Stenson joins Westwood in ruling out Rome Ryder Cup captaincy

Bernie McGuire

Henrik Stenson - Getty Images

Bernie McGuire

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By Bernie McGuire in the Bahamas.

The quest to select a 2023 European Ryder Cup captain has narrowed with Henrik Stenson ruling himself out of handling the Rome reins.

Stenson, now aged 45, took a first step to potential European Team captaincy in being chosen as a Whistling Straits vice-captain after five appearances as an automatic team member. The Swede made his Ryder Cup debut in the 2006 winning side and earned European Team caps in 2008, 2014, 2016 and 2018.

And with Lee Westwood declaring he is not interested in the 2023 captaincy, the choice now seems to have narrowed to either Luke Donald, Robert Karlsson, Graeme McDowell or Ian Poulter.

“We’ll just have to see what comes up here. I think, like a lot of people, I thought Lee was going to be next in line but I had heard that he now wants to focus on his own game and feels like it is going to be too much of a clash at this point in his career and the timeframe,” said Stenson.

“We’ll see what happens, but I have certainly got some experience as a vice captain and we’ll see if we need to put on the big shoes in the future. It’s still early to tell, but it’s good to be part of the conversation.”

Of course, Stenson is no different to Westwood in that he believes he still has much to offer inside the Ryder Cup ropes.

“Yeah, I feel like if I can get my game to where I want it to be and where it can be, I can have another Ryder Cup in me,” said Stenson.

“We’ll just have to see if we can make it happen. When was the last time we had a playing captain (laughing).”

In his first taste of being a European Team vice-captain Stenson indicated he enjoyed the new challenge despite the outcome.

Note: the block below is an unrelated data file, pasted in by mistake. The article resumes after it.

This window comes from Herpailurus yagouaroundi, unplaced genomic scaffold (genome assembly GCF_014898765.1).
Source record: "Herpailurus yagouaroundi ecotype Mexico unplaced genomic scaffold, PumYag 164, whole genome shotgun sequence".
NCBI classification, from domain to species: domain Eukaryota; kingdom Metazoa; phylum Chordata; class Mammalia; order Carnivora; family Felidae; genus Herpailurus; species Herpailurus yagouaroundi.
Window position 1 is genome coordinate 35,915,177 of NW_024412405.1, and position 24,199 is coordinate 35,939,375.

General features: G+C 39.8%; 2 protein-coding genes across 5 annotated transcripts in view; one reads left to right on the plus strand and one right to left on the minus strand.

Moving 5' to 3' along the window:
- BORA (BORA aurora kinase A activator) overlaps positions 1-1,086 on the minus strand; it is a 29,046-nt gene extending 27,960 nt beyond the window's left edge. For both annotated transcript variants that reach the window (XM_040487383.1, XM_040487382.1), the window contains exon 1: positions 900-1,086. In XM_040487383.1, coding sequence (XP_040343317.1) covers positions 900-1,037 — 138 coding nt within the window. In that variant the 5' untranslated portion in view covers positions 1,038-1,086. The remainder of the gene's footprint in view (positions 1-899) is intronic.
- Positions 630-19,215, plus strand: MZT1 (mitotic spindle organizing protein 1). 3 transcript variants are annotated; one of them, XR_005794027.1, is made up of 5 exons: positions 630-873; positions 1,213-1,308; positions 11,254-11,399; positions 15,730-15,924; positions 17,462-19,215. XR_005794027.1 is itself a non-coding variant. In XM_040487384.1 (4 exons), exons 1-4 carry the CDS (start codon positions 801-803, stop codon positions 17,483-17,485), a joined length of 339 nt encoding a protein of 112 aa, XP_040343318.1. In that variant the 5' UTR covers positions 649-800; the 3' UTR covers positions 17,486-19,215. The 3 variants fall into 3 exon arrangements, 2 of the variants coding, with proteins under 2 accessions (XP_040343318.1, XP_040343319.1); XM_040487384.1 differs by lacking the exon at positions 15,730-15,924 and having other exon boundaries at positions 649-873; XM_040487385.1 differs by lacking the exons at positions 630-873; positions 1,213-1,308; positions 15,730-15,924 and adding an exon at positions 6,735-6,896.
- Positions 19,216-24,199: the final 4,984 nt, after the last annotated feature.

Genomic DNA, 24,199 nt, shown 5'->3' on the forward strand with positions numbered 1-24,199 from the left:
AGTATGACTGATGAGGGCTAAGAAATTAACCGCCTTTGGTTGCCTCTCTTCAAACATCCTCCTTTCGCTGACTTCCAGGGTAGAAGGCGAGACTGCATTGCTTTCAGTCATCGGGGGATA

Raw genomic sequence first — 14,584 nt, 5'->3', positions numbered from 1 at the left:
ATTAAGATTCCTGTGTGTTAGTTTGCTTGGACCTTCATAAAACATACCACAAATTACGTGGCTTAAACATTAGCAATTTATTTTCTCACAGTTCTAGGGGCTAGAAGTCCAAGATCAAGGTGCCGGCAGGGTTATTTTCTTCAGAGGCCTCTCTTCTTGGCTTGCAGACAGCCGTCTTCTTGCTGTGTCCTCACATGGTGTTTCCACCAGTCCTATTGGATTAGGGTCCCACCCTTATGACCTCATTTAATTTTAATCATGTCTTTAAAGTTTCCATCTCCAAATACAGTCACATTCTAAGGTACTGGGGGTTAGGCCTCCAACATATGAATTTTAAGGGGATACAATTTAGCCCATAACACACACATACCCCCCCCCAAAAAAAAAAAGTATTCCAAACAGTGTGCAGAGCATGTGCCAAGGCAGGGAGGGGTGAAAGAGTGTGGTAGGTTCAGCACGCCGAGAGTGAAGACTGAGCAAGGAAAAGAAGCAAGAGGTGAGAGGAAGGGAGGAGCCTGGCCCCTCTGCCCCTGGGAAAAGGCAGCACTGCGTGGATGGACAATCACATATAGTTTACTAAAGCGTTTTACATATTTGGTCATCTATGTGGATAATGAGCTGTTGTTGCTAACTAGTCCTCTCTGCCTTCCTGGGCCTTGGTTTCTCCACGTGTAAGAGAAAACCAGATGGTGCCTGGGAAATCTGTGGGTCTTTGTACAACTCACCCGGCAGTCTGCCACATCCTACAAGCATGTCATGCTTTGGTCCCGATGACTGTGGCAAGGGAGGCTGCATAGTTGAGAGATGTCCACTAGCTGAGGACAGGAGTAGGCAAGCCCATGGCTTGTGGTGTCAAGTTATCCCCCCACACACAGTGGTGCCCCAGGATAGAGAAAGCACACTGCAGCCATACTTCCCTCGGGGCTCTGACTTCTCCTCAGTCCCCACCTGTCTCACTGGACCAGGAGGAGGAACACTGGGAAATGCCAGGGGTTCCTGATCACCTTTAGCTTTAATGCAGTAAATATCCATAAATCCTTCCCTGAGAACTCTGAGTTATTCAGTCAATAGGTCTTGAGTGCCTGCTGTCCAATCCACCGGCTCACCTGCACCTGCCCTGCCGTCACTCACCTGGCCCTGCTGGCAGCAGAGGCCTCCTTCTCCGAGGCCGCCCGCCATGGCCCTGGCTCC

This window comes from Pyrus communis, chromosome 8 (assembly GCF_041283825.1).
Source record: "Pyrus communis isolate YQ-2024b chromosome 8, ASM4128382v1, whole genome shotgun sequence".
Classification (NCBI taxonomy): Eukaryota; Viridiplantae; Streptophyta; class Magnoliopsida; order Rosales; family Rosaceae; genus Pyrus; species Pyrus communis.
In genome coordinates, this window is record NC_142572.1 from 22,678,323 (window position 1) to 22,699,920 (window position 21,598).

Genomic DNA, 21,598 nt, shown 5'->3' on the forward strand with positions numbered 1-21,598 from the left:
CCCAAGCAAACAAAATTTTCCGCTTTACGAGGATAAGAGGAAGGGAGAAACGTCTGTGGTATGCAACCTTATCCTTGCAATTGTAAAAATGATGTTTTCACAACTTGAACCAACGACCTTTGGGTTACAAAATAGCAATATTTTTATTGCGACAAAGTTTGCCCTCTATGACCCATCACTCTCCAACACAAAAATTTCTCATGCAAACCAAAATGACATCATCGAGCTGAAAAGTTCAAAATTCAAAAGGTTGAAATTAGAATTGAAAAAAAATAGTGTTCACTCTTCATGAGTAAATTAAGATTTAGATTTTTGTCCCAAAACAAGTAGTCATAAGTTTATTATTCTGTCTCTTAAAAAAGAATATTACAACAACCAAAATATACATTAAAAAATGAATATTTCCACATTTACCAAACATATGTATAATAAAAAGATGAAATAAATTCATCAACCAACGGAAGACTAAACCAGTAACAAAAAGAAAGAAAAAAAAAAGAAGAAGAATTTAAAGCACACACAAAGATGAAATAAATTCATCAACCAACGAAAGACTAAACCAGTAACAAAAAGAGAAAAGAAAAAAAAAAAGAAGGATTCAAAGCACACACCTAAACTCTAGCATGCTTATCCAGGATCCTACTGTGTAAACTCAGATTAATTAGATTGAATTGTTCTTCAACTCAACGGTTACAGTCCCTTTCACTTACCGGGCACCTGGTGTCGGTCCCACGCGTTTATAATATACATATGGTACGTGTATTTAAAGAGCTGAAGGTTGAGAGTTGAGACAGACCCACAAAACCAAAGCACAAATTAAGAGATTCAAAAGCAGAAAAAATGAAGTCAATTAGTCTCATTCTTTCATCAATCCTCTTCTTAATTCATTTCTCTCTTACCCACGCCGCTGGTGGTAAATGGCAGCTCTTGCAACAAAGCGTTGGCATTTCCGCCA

“I enjoyed it. It’s always a special week to be part of the European Ryder Cup team and this time around it was in a different capacity, of course,” he said.

“It’s probably longer days on the golf course, but less stressful and it was certainly interesting. When you are a player, it’s a very busy week with team meetings, media commitments and this and that.

“It’s the biggest stage in golf and, as a player, you always want to play well that week. You don’t really think too much about what is going on with the captain and the vice-captains.

“It was interesting to see it from that side and be part of that. You are trying to support the captain and when you are out there, you are trying to support the groups you are walking with.

“I spent pretty much all week with Jon Rahm and Sergio Garcia. It was because my Spanish is excellent and I could obviously teach them a few new words (laughing).

“I was taking my role as seriously as I could. I was the one called in the week before. I wasn’t part of the lead up like Robert [Karlsson], Luke [Donald], Graeme [McDowell] and Martin [Kaymer] had been.

“Nothing beats playing but, if you can’t play, I was more than happy to be there helping out. You’ll have to ask the other guys if I was annoying or did some use.

“It was a fun week and I would rather be part of a losing team than not be part of a team at all. That was certainly the case as a player and it was the same as a vice-captain. It is the highlight of the season, I’d say, and some of my greatest memories in my career comes from being part of the European team and we’ll see what happens in the future.”

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